A total of 40 artworks have been newly added to the National Gallery of Art’s collection in Washington. The acquisitions have been received from Souls Grown Deep Foundation, a non-profit organization committed to advocating African American art from the South.
New Artwork Added
Harry Cooper, senior curator and art department head at NGI, stated that the museum had been trying for the acquisition for the last three years. The purchase has brought along the work of 21 black painters, quilters and sculptors.
Kaywin Feldman was appointed as the new director of NGI in 2019. She helped visualize and implement the long process of acquisition. Previously she had overseen another acquisition of artwork from Souls Grown Deep while heading the Minneapolis Institute of Art.
Stretching across diverse themes, the paintings instill powerful messages on relevant issues. Ms. Feldman elucidated in a statement, “These exciting works by artists from the American South demonstrate remarkable qualities of imaginative and conceptual daring and material inventiveness.”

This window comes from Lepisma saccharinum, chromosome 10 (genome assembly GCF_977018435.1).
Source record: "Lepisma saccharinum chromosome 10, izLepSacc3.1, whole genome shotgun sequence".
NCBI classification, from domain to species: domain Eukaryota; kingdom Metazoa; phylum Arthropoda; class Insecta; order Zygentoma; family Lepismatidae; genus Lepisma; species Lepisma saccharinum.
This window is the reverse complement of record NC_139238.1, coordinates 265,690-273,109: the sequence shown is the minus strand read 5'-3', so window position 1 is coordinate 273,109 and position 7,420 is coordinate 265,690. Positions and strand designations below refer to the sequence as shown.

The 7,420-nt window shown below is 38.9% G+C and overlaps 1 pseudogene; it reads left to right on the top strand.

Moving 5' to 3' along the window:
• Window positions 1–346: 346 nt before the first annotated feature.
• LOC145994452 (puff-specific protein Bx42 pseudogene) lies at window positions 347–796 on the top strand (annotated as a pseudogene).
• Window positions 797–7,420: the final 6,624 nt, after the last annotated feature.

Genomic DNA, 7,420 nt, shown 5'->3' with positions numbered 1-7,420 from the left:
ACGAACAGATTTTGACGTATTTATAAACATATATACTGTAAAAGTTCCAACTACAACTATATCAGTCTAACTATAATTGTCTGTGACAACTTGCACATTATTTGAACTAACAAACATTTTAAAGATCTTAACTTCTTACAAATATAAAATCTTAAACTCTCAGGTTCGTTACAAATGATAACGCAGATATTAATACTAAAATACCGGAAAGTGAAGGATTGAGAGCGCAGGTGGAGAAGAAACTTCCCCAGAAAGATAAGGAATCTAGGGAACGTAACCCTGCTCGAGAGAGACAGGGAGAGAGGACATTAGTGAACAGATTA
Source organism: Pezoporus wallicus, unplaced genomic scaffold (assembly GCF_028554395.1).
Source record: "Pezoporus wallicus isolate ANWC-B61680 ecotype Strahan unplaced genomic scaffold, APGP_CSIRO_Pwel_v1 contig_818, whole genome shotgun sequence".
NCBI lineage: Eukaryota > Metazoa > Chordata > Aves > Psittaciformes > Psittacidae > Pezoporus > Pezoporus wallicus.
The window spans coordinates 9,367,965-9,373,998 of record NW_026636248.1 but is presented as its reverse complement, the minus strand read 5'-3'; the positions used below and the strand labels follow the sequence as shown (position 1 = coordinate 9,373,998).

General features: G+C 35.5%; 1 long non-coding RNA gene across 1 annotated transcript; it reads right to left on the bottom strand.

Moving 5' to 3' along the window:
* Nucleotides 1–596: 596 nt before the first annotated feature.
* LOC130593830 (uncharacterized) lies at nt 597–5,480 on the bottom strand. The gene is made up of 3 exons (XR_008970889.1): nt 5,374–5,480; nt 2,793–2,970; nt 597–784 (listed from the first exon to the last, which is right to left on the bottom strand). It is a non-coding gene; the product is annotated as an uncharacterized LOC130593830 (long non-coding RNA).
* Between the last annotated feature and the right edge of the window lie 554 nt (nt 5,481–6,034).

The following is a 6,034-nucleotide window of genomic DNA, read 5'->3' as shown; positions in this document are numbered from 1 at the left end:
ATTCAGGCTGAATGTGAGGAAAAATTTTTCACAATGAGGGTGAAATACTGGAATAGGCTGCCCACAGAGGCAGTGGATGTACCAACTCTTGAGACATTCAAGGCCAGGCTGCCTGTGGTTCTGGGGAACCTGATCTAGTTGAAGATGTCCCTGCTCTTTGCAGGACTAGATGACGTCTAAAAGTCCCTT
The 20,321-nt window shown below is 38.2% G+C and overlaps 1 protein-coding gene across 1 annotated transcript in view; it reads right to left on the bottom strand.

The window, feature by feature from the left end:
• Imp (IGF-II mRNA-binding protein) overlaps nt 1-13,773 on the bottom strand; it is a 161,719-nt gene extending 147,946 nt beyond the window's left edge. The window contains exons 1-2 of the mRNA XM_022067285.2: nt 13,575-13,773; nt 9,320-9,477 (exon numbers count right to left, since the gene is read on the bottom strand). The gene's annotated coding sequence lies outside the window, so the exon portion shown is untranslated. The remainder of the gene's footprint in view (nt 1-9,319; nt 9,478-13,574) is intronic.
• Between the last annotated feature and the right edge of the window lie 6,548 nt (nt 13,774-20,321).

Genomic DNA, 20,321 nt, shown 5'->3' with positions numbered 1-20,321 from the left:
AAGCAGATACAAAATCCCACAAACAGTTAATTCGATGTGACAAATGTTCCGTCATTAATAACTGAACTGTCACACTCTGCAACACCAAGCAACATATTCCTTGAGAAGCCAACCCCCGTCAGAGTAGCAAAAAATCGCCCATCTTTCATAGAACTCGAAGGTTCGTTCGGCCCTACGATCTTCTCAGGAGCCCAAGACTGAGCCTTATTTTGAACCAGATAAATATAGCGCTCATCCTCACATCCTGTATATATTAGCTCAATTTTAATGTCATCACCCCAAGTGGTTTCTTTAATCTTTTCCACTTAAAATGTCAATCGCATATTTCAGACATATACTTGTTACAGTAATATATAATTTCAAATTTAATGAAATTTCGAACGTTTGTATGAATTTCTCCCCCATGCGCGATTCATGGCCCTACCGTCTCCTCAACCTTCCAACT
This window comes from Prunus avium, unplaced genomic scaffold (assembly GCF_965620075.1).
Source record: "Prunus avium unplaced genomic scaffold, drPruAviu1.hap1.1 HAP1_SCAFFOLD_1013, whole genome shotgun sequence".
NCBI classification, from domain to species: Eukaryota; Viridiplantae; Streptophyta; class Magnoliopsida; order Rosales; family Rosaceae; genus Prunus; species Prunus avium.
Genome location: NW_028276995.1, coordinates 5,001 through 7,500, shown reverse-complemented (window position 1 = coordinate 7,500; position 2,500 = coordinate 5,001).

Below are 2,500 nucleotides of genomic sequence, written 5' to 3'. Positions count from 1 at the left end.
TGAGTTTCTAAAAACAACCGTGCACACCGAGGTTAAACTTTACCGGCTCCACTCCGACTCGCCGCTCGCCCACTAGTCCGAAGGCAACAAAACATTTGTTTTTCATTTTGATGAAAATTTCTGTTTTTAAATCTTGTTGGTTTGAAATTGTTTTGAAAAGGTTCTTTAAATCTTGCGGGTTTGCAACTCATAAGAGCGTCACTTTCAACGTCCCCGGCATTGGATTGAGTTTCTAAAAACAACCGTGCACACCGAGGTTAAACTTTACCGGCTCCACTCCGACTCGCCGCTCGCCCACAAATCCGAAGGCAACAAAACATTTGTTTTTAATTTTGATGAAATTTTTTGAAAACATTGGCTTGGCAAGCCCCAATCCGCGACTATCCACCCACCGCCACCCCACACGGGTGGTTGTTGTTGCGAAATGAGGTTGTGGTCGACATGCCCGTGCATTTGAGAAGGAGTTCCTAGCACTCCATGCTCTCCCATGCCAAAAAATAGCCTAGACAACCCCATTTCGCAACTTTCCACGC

Remarkable examples of the collection include the abstract sculptures of Lonnie Holley and the imaginative drawings of Nellie Mae Rowe. The works range from the four sculpted heads by James “Son Ford” Thomas to Mickalene Thomas’ Polaroid photograph depicting black femininity.
The other acquisitions include the work of Thornton Dial. His fraught assemblages are dedicated to the passing of a fellow artist, Bessie Harvey, and also Princess Diana. His 1995 work “Clothes Factory” was made with cloth strips and a grid of metal bedsprings. It was dedicated to famous quilter Sarah Dial Lockett.
Dr. Cooper spoke of the tough circumstances of the black artists. “These artists are out of the mainstream and don’t have traditional training. They are Black and from the South, often facing hardships to create their work,” he said. He also mentioned how the NGI art department’s diversity factor has been boosted.
The purchase was made at an opportune time after a petition alleging sexual and racial discrimination. The NGI leaders have called for increased efforts for transparency and diversity at the institution.
The president of Souls Grown Deep Foundation, Maxwell Anderson, is hopeful about increasing the exposure of self-taught and underappreciated artists. The NGI acquisition would bring these artists before the public.